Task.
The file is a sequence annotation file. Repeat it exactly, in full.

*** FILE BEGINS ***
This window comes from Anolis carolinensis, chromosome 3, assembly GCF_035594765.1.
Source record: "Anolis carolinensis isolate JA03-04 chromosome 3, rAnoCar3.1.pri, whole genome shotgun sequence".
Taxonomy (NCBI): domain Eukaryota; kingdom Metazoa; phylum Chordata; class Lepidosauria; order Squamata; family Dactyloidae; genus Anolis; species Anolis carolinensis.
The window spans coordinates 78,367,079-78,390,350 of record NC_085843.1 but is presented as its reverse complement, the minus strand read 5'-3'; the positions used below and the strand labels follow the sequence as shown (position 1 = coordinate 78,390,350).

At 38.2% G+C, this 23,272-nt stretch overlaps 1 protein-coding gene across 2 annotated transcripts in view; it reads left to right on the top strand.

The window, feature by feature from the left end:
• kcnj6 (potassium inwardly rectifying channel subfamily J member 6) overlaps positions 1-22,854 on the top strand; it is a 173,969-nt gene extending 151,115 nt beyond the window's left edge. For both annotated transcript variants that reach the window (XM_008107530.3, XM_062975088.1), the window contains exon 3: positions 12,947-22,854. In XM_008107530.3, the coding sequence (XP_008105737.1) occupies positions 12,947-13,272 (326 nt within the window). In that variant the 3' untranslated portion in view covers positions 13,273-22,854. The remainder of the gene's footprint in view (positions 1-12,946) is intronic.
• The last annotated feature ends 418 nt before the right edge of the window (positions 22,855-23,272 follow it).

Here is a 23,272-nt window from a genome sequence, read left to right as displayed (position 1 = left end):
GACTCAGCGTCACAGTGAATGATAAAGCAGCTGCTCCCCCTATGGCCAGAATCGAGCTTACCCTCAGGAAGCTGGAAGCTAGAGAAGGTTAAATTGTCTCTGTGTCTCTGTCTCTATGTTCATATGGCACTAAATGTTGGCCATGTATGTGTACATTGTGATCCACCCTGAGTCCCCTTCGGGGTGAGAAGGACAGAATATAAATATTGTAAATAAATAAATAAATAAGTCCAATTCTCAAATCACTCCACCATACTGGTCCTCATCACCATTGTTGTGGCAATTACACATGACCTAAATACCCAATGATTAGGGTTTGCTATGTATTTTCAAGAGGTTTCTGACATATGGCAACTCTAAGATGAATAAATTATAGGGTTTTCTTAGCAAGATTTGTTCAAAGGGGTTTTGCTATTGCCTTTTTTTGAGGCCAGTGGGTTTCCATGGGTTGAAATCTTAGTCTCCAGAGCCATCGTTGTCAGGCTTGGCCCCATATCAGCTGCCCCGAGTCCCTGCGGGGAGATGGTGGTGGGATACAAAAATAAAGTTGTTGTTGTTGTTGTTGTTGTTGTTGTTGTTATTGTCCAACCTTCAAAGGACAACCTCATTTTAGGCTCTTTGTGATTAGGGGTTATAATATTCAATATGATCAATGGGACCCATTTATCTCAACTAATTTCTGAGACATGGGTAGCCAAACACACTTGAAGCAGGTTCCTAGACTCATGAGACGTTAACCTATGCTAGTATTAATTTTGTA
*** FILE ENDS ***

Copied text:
This window comes from Anolis carolinensis, chromosome 3, assembly GCF_035594765.1.
Source record: "Anolis carolinensis isolate JA03-04 chromosome 3, rAnoCar3.1.pri, whole genome shotgun sequence".
Taxonomy (NCBI): domain Eukaryota; kingdom Metazoa; phylum Chordata; class Lepidosauria; order Squamata; family Dactyloidae; genus Anolis; species Anolis carolinensis.
The window spans coordinates 78,367,079-78,390,350 of record NC_085843.1 but is presented as its reverse complement, the minus strand read 5'-3'; the positions used below and the strand labels follow the sequence as shown (position 1 = coordinate 78,390,350).

At 38.2% G+C, this 23,272-nt stretch overlaps 1 protein-coding gene across 2 annotated transcripts in view; it reads left to right on the top strand.

The window, feature by feature from the left end:
• kcnj6 (potassium inwardly rectifying channel subfamily J member 6) overlaps positions 1-22,854 on the top strand; it is a 173,969-nt gene extending 151,115 nt beyond the window's left edge. For both annotated transcript variants that reach the window (XM_008107530.3, XM_062975088.1), the window contains exon 3: positions 12,947-22,854. In XM_008107530.3, the coding sequence (XP_008105737.1) occupies positions 12,947-13,272 (326 nt within the window). In that variant the 3' untranslated portion in view covers positions 13,273-22,854. The remainder of the gene's footprint in view (positions 1-12,946) is intronic.
• The last annotated feature ends 418 nt before the right edge of the window (positions 22,855-23,272 follow it).

Here is a 23,272-nt window from a genome sequence, read left to right as displayed (position 1 = left end):
GACTCAGCGTCACAGTGAATGATAAAGCAGCTGCTCCCCCTATGGCCAGAATCGAGCTTACCCTCAGGAAGCTGGAAGCTAGAGAAGGTTAAATTGTCTCTGTGTCTCTGTCTCTATGTTCATATGGCACTAAATGTTGGCCATGTATGTGTACATTGTGATCCACCCTGAGTCCCCTTCGGGGTGAGAAGGACAGAATATAAATATTGTAAATAAATAAATAAATAAGTCCAATTCTCAAATCACTCCACCATACTGGTCCTCATCACCATTGTTGTGGCAATTACACATGACCTAAATACCCAATGATTAGGGTTTGCTATGTATTTTCAAGAGGTTTCTGACATATGGCAACTCTAAGATGAATAAATTATAGGGTTTTCTTAGCAAGATTTGTTCAAAGGGGTTTTGCTATTGCCTTTTTTTGAGGCCAGTGGGTTTCCATGGGTTGAAATCTTAGTCTCCAGAGCCATCGTTGTCAGGCTTGGCCCCATATCAGCTGCCCCGAGTCCCTGCGGGGAGATGGTGGTGGGATACAAAAATAAAGTTGTTGTTGTTGTTGTTGTTGTTGTTGTTGTTATTGTCCAACCTTCAAAGGACAACCTCATTTTAGGCTCTTTGTGATTAGGGGTTATAATATTCAATATGATCAATGGGACCCATTTATCTCAACTAATTTCTGAGACATGGGTAGCCAAACACACTTGAAGCAGGTTCCTAGACTCATGAGACGTTAACCTATGCTAGTATTAATTTTGTA